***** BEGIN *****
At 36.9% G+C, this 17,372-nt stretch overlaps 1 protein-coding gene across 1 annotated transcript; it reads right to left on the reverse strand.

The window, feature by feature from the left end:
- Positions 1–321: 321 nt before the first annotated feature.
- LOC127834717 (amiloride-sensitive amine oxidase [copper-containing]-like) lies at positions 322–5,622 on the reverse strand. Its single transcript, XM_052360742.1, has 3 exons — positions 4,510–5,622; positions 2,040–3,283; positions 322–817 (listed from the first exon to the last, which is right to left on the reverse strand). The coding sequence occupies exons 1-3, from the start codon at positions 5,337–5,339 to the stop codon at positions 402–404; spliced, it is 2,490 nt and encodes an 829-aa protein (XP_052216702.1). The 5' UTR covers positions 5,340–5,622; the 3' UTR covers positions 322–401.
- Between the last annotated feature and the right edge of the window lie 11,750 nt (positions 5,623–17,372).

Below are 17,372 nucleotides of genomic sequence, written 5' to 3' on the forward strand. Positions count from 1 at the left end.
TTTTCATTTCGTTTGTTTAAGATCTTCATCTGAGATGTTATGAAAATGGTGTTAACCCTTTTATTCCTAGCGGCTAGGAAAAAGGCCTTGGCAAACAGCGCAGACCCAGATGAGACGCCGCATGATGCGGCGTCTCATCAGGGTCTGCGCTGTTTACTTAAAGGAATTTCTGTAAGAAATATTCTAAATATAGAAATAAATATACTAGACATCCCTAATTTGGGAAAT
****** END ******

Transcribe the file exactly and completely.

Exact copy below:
At 36.9% G+C, this 17,372-nt stretch overlaps 1 protein-coding gene across 1 annotated transcript; it reads right to left on the reverse strand.

The window, feature by feature from the left end:
- Positions 1–321: 321 nt before the first annotated feature.
- LOC127834717 (amiloride-sensitive amine oxidase [copper-containing]-like) lies at positions 322–5,622 on the reverse strand. Its single transcript, XM_052360742.1, has 3 exons — positions 4,510–5,622; positions 2,040–3,283; positions 322–817 (listed from the first exon to the last, which is right to left on the reverse strand). The coding sequence occupies exons 1-3, from the start codon at positions 5,337–5,339 to the stop codon at positions 402–404; spliced, it is 2,490 nt and encodes an 829-aa protein (XP_052216702.1). The 5' UTR covers positions 5,340–5,622; the 3' UTR covers positions 322–401.
- Between the last annotated feature and the right edge of the window lie 11,750 nt (positions 5,623–17,372).

Below are 17,372 nucleotides of genomic sequence, written 5' to 3' on the forward strand. Positions count from 1 at the left end.
TTTTCATTTCGTTTGTTTAAGATCTTCATCTGAGATGTTATGAAAATGGTGTTAACCCTTTTATTCCTAGCGGCTAGGAAAAAGGCCTTGGCAAACAGCGCAGACCCAGATGAGACGCCGCATGATGCGGCGTCTCATCAGGGTCTGCGCTGTTTACTTAAAGGAATTTCTGTAAGAAATATTCTAAATATAGAAATAAATATACTAGACATCCCTAATTTGGGAAAT